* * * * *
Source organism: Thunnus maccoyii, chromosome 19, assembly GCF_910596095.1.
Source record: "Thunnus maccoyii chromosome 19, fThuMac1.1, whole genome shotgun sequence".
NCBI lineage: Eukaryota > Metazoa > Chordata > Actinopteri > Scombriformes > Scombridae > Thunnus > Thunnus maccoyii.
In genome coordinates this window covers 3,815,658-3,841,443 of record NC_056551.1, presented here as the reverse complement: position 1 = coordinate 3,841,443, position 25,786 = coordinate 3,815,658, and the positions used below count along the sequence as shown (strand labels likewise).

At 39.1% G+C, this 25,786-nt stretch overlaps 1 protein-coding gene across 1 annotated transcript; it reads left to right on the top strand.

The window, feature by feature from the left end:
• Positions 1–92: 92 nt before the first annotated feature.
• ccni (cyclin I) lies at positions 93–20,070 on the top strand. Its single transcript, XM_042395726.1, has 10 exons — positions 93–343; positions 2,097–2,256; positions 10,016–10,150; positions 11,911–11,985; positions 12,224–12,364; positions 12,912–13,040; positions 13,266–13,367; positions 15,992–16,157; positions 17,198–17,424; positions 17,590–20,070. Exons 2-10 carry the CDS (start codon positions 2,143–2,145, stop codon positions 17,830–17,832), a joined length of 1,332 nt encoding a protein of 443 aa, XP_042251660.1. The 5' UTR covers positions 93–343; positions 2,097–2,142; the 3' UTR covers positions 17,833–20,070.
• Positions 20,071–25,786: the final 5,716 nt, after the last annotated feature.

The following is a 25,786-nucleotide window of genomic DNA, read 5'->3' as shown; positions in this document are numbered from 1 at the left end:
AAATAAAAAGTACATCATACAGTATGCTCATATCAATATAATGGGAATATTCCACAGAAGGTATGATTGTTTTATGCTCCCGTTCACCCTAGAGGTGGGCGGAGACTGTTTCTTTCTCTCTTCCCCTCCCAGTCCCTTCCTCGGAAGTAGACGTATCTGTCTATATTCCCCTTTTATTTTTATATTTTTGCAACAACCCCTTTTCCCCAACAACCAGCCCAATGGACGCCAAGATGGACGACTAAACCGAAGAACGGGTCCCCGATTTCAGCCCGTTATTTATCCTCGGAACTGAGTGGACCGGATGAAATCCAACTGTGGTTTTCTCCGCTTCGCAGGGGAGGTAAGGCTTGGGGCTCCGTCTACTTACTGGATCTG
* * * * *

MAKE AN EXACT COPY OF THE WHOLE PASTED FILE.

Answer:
Source organism: Thunnus maccoyii, chromosome 19, assembly GCF_910596095.1.
Source record: "Thunnus maccoyii chromosome 19, fThuMac1.1, whole genome shotgun sequence".
NCBI lineage: Eukaryota > Metazoa > Chordata > Actinopteri > Scombriformes > Scombridae > Thunnus > Thunnus maccoyii.
In genome coordinates this window covers 3,815,658-3,841,443 of record NC_056551.1, presented here as the reverse complement: position 1 = coordinate 3,841,443, position 25,786 = coordinate 3,815,658, and the positions used below count along the sequence as shown (strand labels likewise).

At 39.1% G+C, this 25,786-nt stretch overlaps 1 protein-coding gene across 1 annotated transcript; it reads left to right on the top strand.

The window, feature by feature from the left end:
• Positions 1–92: 92 nt before the first annotated feature.
• ccni (cyclin I) lies at positions 93–20,070 on the top strand. Its single transcript, XM_042395726.1, has 10 exons — positions 93–343; positions 2,097–2,256; positions 10,016–10,150; positions 11,911–11,985; positions 12,224–12,364; positions 12,912–13,040; positions 13,266–13,367; positions 15,992–16,157; positions 17,198–17,424; positions 17,590–20,070. Exons 2-10 carry the CDS (start codon positions 2,143–2,145, stop codon positions 17,830–17,832), a joined length of 1,332 nt encoding a protein of 443 aa, XP_042251660.1. The 5' UTR covers positions 93–343; positions 2,097–2,142; the 3' UTR covers positions 17,833–20,070.
• Positions 20,071–25,786: the final 5,716 nt, after the last annotated feature.

The following is a 25,786-nucleotide window of genomic DNA, read 5'->3' as shown; positions in this document are numbered from 1 at the left end:
AAATAAAAAGTACATCATACAGTATGCTCATATCAATATAATGGGAATATTCCACAGAAGGTATGATTGTTTTATGCTCCCGTTCACCCTAGAGGTGGGCGGAGACTGTTTCTTTCTCTCTTCCCCTCCCAGTCCCTTCCTCGGAAGTAGACGTATCTGTCTATATTCCCCTTTTATTTTTATATTTTTGCAACAACCCCTTTTCCCCAACAACCAGCCCAATGGACGCCAAGATGGACGACTAAACCGAAGAACGGGTCCCCGATTTCAGCCCGTTATTTATCCTCGGAACTGAGTGGACCGGATGAAATCCAACTGTGGTTTTCTCCGCTTCGCAGGGGAGGTAAGGCTTGGGGCTCCGTCTACTTACTGGATCTG